Connecticut’s Partnership 2.0 healthcare plan, the basis for a proposed state-run healthcare plan called the Public Option, has been hiding cost overruns through some creative accounting, according to a new study released by Yankee Institute.
A panel of experts argued that healthcare provider consolidation through hospital mergers and private equity takeovers are limiting competition in the health care industry and driving health care prices higher, during an online informational forum
The coronavirus has shut down the Capitol and LOB until March 30 as a full “disinfecting” of the building is being done. In addition, there will be no public hearings next week. While the building
It was a whirlwind week at the Capitol as various committees held public hearings and committee meetings. On Monday, the Transportation Committee held a public hearing on several bills, including SB 213, the Governor’s CT2030
The 2020 Legislative Session continues to move along at a rapid pace with committee meetings and public hearings. Criminal Justice: The Chairs of the Judiciary Committee held a press conference this week announcing the committee would
It was a busy week at the Capitol with various committees meeting and holding public hearings. The Progressive Caucus unveiled their legislative proposals this week, and no surprise they are proposing a more progressive tax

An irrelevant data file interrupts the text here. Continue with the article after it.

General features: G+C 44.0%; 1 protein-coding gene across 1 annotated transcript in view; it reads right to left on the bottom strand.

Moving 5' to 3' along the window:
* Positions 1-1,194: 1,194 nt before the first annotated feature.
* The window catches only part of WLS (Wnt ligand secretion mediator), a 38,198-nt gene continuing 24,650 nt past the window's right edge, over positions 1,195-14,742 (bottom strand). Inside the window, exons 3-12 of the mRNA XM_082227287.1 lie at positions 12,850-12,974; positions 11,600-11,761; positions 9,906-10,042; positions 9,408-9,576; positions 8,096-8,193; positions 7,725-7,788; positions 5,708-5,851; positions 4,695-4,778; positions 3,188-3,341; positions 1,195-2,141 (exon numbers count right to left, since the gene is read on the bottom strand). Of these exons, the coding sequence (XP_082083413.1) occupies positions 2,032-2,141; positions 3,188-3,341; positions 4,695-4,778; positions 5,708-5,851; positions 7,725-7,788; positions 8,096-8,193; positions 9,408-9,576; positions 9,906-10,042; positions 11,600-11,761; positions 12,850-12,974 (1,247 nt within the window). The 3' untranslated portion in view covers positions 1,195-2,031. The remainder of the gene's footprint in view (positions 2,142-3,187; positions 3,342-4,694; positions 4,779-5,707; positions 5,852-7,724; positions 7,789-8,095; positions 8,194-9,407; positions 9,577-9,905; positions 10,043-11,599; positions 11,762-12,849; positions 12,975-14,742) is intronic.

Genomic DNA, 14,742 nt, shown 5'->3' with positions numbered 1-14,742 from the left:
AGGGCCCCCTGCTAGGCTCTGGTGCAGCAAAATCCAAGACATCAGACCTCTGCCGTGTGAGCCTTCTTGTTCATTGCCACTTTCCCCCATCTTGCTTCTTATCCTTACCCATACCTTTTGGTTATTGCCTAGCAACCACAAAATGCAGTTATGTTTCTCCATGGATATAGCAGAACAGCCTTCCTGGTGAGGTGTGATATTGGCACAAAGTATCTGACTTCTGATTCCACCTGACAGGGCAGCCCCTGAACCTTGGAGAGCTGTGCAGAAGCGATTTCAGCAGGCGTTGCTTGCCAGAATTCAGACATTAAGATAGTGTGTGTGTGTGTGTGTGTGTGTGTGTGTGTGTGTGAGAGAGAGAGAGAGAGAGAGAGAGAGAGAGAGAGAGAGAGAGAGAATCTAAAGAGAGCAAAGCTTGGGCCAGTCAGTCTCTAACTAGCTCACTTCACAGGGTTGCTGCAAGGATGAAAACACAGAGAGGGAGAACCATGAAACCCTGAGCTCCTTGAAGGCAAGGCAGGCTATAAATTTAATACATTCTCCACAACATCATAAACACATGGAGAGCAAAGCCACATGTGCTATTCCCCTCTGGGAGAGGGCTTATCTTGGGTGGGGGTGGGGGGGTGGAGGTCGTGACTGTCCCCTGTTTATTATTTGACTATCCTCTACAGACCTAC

In the old days, becoming a public servant meant receiving less take-home pay but getting good benefits. It was a trade-off some were willing to make, but that trade-off has eroded in Connecticut.
A finance board meeting Tuesday in small-town Woodstock, Conn., grew contentious as members criticized other town officials for offering employees large health insurance stipends - only to end up receiving the stipends themselves. Board of
A doctor employed at the University of Connecticut Health Center’s prison health service has left the health organization following a reprimand by the medical examining board. Dr. James O'Halloran worked at UConn for 15 years,
Connecticut lawmakers face high legal hurdles if they want to reform health benefits for retired state workers, according to a new study from the Manhattan Institute. A 2002 Connecticut Supreme Court decision set the precedent,